"Let the working man and the employer make free agreements, and in particular let them agree freely as to the wages; nevertheless, there underlies a dictate of natural justice more imperious and ancient than any bargain between man and man, namely, that wages ought not to be insufficient to support a frugal and well-behaved wage-earner. #If through necessity or fear of a worse evil the workman accept harder conditions because an employer or contractor will afford him no better, he is made the victim of force and injustice.#"
It is called the Social doctrine of the Church; there's still Socialist parties in Europe and Latin America based on this concept.
The Papacy can be broken down into three categories:
1) absolute monsters who abused their power to try to destroy their enemies and take over the world
2) unqualified nincompoops who made no drastic changes or did anything to upset the status quo
3) revolutionary men of Christ who sought to bring justice, peace and love to the world.
The Catholic doctrine on economic justice is called distributionism--which is a sort if middle way between socialism and capitalism, the unique bit being that it advocates for the creation of a *very* strong government apparatus on the prevention and busting up of monopolies, cartels, combines and trusts.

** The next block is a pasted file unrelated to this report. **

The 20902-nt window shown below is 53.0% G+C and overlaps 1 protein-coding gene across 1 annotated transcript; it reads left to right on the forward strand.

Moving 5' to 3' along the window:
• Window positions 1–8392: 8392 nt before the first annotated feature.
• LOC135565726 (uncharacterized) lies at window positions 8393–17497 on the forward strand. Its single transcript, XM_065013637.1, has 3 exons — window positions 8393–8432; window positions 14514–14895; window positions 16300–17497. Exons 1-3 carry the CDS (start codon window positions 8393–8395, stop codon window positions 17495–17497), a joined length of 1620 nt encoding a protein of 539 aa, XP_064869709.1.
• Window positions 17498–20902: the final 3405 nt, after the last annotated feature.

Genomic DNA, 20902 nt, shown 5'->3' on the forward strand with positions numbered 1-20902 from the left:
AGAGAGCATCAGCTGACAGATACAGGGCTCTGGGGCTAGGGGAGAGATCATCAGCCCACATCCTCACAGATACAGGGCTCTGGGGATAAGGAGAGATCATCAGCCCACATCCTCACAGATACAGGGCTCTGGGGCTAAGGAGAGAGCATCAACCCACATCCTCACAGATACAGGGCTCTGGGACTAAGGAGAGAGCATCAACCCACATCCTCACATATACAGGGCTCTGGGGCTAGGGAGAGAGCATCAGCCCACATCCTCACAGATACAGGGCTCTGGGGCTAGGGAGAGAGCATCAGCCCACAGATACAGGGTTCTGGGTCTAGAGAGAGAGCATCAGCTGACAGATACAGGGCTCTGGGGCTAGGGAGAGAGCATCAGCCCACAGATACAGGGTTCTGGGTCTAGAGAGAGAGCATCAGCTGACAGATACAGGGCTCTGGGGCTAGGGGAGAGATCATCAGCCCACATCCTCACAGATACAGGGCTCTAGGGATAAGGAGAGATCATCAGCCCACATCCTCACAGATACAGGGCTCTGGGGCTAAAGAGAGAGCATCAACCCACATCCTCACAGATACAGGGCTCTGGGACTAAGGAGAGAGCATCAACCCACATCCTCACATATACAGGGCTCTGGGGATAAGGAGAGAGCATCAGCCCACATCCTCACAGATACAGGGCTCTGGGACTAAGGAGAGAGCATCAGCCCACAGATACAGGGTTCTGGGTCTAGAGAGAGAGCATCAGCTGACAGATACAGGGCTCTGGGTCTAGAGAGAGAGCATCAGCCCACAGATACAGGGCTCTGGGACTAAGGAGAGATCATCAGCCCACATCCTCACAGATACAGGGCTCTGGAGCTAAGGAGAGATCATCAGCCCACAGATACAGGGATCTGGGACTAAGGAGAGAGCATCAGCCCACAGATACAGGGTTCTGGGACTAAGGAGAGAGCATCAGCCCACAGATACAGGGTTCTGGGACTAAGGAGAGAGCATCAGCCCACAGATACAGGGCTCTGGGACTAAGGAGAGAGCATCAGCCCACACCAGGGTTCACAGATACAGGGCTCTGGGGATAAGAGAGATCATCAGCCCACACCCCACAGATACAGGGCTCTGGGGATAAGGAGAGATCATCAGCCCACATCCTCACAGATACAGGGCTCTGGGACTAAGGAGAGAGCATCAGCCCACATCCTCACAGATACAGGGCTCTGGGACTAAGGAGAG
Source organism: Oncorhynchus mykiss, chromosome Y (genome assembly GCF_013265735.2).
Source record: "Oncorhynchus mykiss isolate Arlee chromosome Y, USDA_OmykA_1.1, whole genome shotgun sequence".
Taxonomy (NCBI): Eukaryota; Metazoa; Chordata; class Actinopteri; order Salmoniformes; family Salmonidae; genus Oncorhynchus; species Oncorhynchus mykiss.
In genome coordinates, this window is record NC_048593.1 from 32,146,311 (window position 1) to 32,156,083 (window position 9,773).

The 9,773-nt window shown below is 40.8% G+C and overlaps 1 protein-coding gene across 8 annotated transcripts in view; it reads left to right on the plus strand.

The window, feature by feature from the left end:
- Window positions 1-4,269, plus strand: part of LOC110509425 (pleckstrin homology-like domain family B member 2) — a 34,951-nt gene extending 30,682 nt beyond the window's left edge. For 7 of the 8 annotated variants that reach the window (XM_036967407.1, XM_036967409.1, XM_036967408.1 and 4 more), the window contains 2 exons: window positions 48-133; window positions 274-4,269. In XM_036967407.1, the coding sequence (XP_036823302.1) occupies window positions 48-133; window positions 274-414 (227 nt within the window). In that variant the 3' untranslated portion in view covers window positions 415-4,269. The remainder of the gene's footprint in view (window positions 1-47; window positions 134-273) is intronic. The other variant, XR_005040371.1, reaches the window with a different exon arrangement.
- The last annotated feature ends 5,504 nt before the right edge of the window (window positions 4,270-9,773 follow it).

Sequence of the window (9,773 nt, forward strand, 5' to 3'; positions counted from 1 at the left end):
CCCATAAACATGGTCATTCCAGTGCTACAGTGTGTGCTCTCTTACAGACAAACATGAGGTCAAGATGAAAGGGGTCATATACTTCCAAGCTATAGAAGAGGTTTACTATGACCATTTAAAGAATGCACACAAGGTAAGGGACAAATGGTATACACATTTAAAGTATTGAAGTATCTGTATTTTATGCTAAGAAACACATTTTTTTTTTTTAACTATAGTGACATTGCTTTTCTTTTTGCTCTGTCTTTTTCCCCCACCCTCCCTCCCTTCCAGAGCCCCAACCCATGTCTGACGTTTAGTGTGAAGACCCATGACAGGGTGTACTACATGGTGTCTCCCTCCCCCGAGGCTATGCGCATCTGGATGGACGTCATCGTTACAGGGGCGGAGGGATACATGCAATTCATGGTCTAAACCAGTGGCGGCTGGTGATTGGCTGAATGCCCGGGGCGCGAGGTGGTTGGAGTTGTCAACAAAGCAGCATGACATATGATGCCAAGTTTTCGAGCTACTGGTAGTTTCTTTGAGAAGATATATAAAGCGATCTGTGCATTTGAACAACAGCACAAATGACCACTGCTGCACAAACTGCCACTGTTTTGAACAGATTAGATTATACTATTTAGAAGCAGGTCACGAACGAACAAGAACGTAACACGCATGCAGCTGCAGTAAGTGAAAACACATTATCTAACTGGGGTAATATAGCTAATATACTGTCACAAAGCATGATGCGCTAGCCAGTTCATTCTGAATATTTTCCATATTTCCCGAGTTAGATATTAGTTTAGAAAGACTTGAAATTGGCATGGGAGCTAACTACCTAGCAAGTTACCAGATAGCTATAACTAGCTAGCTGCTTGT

>TFW Reddit learns that the Catholic Church has always advocated for true social justice and not some bastardized version which seeks to murder and steal from others to achieve that goal.
Look up something called "liberation theology". It's been branded "Christian Marxism" by critics. It's historically been huge in South America. When Benedict XVI stepped down (which is, in itself, almost unheard of for a Pope to do) I predicted that the next Pope would be from South America, and would steer the church in a much more leftist direction, ultimately probably being assassinated if he decided to go full Romero on us. That was before Francis, and so far it does indeed seem as though things are heading in that direction. I'm a big fan of Catholic social justice movements - the church has always been pretty "radical" in that way.
EDIT: A fundamental point of Catholic social teaching - so much so that it has its own Wiki article as well - is the "option for the poor". It emphasizes lifting and dignifying the poor.